At the end of my 16th year, shopping had become a night mare. The comments by shop attendants, the cute clothes I couldn’t have because one of my Pirelli tyres hang out, the remarks by Boda-boda men and taxi touts, it gradually became my identity. For the first time in my fat existence, I became fully aware of my physical appearance and how it influenced how everybody else saw me. I decided to lose some weight. I was in senior five now and the consequences of my physical appearance were starting to dawn on me. I had to reign it in lest I have my mother have better style than me because the only clothes that came in my size were fit for a style-less mother. It was then that I made my first real attempt to lose weight. It wasn’t easy. I failed.
But I tried again, and I failed again. From drinking warm lemon and cayenne pepper water every morning to halving my portions, to daily sit ups, nothing worked. I got fatter and more miserable every day that I gave up every four days into a new fad attempt at weight loss.
At the end of my twentieth year, I scribbled “To lose 10kgs” in my diary as one of my new year’s resolutions. I was now in my second year at the university and I had done this four years in a row but this time, I was determined to make myself better. I knew that if I lost weight, all the silent comments and rude undertones would go away and most importantly, I knew that I would be able to wear those tops that showed my naval. I could not wait. This time though, I solicited the help of my athletic friend who went to the gym for fun. I laid it all out for her, my insecurities, my desires and how I hoped to get to size 10! I can still remember her reaction, she was glad that I was ready to do this and she pledged to support me all the way through.
It was gruelling.
My days begun at 6:00 AM with a 5 – lap run in the football pitch around the corner from my hostel, then 100 sit ups and sugarless tea, cassava and ground nuts for breakfast. I had fruit and cereal snacks and lunch, at about 3:00PM after all my classes which consisted of only boiled food and vegetables. The few times I had supper, it had to be a salad or boiled potatoes however, I allowed myself a big tin of ice-cream or a large juicy burger once a week. Thank God for those treats, they kept me sane.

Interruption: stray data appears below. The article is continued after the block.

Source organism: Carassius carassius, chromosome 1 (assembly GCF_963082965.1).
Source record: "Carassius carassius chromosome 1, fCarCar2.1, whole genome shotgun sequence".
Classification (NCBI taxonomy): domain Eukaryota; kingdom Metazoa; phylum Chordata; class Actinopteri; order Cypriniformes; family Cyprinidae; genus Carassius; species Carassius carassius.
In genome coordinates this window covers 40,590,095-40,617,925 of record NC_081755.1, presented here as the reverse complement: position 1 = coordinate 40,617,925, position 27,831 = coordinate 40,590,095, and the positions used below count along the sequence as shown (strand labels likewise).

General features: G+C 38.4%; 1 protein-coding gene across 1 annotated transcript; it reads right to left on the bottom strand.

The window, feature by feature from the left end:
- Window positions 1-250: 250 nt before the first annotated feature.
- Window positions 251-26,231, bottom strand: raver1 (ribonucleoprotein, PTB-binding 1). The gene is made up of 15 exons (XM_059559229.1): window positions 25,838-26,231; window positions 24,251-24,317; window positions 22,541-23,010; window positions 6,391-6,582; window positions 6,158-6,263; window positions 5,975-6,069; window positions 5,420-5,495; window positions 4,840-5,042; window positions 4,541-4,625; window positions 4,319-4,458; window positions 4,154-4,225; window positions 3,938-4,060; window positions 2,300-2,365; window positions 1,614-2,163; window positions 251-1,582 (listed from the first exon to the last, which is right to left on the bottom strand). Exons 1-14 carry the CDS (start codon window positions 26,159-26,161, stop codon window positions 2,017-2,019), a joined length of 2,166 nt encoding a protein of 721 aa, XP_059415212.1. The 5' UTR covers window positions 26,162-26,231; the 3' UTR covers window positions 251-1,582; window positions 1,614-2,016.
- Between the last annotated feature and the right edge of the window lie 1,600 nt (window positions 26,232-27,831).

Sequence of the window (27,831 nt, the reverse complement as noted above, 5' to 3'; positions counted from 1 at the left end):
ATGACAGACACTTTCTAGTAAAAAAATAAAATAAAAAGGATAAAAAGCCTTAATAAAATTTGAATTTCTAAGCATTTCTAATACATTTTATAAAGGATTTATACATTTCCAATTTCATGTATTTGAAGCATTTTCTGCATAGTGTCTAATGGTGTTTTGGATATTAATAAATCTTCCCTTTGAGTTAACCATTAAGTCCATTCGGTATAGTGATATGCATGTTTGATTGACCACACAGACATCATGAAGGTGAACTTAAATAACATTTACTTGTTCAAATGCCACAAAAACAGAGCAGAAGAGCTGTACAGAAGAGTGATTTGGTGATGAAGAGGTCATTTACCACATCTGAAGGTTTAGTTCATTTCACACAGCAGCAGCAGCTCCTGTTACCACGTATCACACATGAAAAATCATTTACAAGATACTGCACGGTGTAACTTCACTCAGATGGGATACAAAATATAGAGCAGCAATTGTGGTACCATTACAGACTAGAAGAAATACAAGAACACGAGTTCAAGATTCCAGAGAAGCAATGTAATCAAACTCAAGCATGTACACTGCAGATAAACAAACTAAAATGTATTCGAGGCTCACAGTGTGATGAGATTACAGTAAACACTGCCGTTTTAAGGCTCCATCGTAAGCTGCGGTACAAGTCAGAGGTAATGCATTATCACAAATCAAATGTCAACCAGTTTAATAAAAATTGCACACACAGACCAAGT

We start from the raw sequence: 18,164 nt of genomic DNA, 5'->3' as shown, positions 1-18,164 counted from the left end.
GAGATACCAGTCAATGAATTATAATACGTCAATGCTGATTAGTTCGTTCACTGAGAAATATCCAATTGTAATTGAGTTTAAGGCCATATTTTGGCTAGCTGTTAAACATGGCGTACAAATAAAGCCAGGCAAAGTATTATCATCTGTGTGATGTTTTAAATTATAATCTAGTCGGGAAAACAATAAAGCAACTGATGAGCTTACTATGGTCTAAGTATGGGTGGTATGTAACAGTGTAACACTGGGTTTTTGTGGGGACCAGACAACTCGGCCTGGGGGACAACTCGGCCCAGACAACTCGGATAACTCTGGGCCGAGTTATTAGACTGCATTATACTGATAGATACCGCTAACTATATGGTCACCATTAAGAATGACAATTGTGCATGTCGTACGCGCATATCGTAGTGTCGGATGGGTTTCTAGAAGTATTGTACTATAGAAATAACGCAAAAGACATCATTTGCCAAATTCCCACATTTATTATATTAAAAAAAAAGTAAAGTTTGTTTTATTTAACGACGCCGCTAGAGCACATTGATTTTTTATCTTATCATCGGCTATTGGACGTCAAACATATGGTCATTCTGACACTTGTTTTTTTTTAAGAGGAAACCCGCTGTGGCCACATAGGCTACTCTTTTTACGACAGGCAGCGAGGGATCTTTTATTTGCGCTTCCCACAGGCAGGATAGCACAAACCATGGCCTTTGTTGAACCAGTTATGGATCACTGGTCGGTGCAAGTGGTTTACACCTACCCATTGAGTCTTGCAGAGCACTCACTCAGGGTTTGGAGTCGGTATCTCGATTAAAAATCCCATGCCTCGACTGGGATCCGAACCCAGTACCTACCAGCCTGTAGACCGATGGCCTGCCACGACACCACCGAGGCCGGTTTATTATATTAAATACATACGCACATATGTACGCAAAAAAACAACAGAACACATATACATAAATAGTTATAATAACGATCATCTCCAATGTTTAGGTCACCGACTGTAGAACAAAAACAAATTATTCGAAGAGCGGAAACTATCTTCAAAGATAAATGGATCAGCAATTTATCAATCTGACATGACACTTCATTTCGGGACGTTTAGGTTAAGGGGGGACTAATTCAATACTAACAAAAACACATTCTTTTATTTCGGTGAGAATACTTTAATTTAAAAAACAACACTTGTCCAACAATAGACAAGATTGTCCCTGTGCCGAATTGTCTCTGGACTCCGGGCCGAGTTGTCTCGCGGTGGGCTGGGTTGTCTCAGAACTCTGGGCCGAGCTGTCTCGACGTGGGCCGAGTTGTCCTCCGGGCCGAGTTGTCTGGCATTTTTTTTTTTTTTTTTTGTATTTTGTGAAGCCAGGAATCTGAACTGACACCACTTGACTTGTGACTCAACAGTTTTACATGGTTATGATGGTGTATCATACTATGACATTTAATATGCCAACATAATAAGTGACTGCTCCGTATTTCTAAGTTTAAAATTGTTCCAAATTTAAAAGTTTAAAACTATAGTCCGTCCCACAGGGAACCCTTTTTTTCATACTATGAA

Six hard, long and painful months later, I was unrecognizable. Tales of my transformation followed me wherever I went. They came with all sorts of feelings and reactions from congratulations, to admiration, pride, shock but most surprisingly, anger and other negative feelings I could never put my hand on. I was quite surprised though, that some of the people who always felt uncomfortable, and made me feel uncomfortable about by outpouring belly were not happy that it had transformed into a decent three-pack. I was happy. Truly. Clothes fit better, I had the confidence of a tall leggy model on the catwalk, I spent much less on food and my frequent stomach upsets occurred much less. Because I exercised daily, I rarely got flues and random body aches, slept much better and had the upper body strength of a boxer. My life was good. Despite my change in appearance though, I was still catcalled in the streets and told I looked much better chubby by the same people who said I was too fat.
One year later I graduated from Makerere University and left the hostel that had become my home for three years. It didn’t take much time before I fell out of my routine and back into all sorts of unhealthy habits I had discarded. Slowly, like a thief in the night, the weight piled back on. I did not catch it stacking on because I was enjoying my new-found freedom and confidence too much to care what I actually looked like. I was 76kg before it dawned on me that I had to do something. This time though, I knew what it would take and like before, I knew it would be quite the journey, no short cuts.
I filled my closet with cute sports apparel and bought a new pair of high quality earphones to make the solo jogs in the neighbourhood bearable. Unlike before, I was not under any pressure to get to a size 10. No deadlines, no timelines, just one goal. To live a healthy life and manage my weight so I could wear the dresses I wanted to, not those that fit.
Four years later, I still struggle. My rolls and flabs pop in and out but I do not worry, because I know I am far more than that. The comments and slurs that once infuriated me so much do not anymore because I know people do love to comment on other people, it really is not about me. For now, I will keep jogging thrice a week and having my large plate of pork ribs every so often because in the end, I am healthy and happy at the same time.